Elmar Brok: Macron wants to ‘weaken’ the European Parliament

MEP Elmar Brok: "Giving it back to the EU Council is against the citizens, against European federalism." [European People's Party/Flickr]

EXCLUSIVE / French President Emmanuel Macron wants to “weaken” the European Parliament with his opposition to the Spitzenkandidaten process, European People’s Party influential MEP Elmar Brok warned in an interview with EURACTIV.com.

Brok, who is a close ally of Chancellor Angela Merkel, said Macron was pushing to have the transnational lists for EU-wide elections, which according to Brok undermines the legitimacy of the European Parliament, but at the same time opposes giving the people the “real power” through the Spitzenkandidaten process.

“With this behaviour, Macron wants to weaken the European Parliament,” Brok told EURACTIV.

Brok said the French President wants to take the election of the Commission President away from the Parliament and have it “behind closed doors” in the European Council again.

“Giving it back to the European Council is against the citizens, against European federalism,” the German MEP warned.

The Spitzenkandidaten process was first used in the 2014 election, when Commission President Jean-Claude Juncker was elected.

The Lisbon Treaty stipulates that the European Council, acting by a qualified majority, nominates a Commission president for the European Parliament’s approval while taking into account the results of the European Parliament election.

But, the EU Treaty does not make any reference to the Spitzenkandidaten procedure. In 2014, it was used following a “gentlemen’s agreement” among EU leaders. However, German Chancellor Angela Merkel had initially expressed concerns.

This time, ahead of the 2019 election, a number of member states, including Macron’s France, have opposed the process.

Macron’s progressive movement does not belong to any political family in the European Parliament and analysts explain that this is a reason he opposes the Spitzenkandidaten procedure, which favours the party with the largest majority.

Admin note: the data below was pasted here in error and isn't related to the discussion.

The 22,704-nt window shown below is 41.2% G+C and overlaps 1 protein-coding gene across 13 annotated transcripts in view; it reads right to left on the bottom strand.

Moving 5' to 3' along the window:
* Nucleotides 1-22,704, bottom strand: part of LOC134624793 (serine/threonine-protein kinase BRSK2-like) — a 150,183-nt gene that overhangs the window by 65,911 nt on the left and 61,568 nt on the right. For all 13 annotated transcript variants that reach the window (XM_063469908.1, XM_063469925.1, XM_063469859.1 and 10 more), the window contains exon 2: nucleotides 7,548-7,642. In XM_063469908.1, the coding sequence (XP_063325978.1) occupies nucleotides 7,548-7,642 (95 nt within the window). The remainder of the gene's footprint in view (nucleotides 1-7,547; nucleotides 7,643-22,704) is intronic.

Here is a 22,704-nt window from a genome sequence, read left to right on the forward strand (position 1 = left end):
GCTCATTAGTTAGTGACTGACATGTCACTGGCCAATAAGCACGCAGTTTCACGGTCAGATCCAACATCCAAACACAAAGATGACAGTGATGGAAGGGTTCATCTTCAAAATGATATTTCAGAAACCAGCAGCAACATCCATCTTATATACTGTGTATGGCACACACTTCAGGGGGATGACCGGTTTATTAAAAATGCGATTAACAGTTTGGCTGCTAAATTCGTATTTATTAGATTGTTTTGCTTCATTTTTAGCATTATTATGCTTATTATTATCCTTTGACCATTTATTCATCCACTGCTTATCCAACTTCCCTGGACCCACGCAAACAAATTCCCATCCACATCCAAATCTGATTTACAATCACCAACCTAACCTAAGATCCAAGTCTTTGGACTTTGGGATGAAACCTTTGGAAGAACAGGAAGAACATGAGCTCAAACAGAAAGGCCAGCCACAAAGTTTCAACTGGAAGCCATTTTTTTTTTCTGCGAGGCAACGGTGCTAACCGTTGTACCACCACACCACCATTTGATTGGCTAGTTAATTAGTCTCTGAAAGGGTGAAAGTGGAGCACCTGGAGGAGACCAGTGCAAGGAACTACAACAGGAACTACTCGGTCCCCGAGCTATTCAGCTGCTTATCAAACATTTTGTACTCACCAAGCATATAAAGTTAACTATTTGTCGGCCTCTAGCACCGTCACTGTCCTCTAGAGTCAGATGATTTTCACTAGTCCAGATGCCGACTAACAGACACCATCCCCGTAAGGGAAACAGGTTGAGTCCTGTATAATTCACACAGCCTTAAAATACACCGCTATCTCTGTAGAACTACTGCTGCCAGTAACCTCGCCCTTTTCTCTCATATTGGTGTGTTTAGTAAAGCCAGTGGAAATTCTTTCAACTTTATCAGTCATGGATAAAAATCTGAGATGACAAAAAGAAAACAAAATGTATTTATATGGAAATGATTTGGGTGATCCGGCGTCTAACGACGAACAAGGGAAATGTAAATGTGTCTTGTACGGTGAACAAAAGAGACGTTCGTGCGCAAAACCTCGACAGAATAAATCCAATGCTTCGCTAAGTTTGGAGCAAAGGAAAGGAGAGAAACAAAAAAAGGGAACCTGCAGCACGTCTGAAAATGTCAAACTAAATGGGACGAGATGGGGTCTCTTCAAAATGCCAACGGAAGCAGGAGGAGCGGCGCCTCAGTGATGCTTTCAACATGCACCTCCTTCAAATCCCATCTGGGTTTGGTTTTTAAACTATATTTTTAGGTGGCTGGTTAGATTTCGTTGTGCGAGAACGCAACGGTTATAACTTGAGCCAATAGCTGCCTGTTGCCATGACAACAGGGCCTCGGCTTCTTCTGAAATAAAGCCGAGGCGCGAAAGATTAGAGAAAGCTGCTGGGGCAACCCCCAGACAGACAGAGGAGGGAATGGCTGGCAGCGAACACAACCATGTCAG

On the other hand, the German right-wing parties control the EU Parliament, and through this process, can eventually influence the election of the future president of the EU executive.

Instead, Macron has been in favour of the ‘transnational lists’. In an effort to halt rising Euroscepticism and strengthen the sense of EU citizenship, Macron stressed that the 73 empty seats following the Brexit, should go to EU-wide constituencies.

The proposal was supported by the socialists and the liberals in the EU House but was ultimately rejected due to the EPP stance, which called it “irresponsible”.

Brok, who is also president of the Union of European Federalists, campaigned against the transnational lists, a long-standing request of the federalist movement. Some members of UEF reacted strongly asking for his resignation.

“Because I am a federalist, I am against the transnational lists,” Brok said, adding that this proposal is against any legitimisation of the EU Parliament.

“During my entire life, I have been a federalist, since I was 12 years old. I’ve always said that transnational lists are against federalism. In no federal state in the world, one can find transnational lists. Neither in the US nor in Germany and Switzerland.”

According to Brok, the members of the Parliament should be accountable to EU citizens and get their approval.

“I am in favour of an election system in which the citizens and the members of the European Parliament are as close as possible. Our main problem is that the Parliament is far away from citizens and with transnational lists, this gap will be widened,” he emphasised.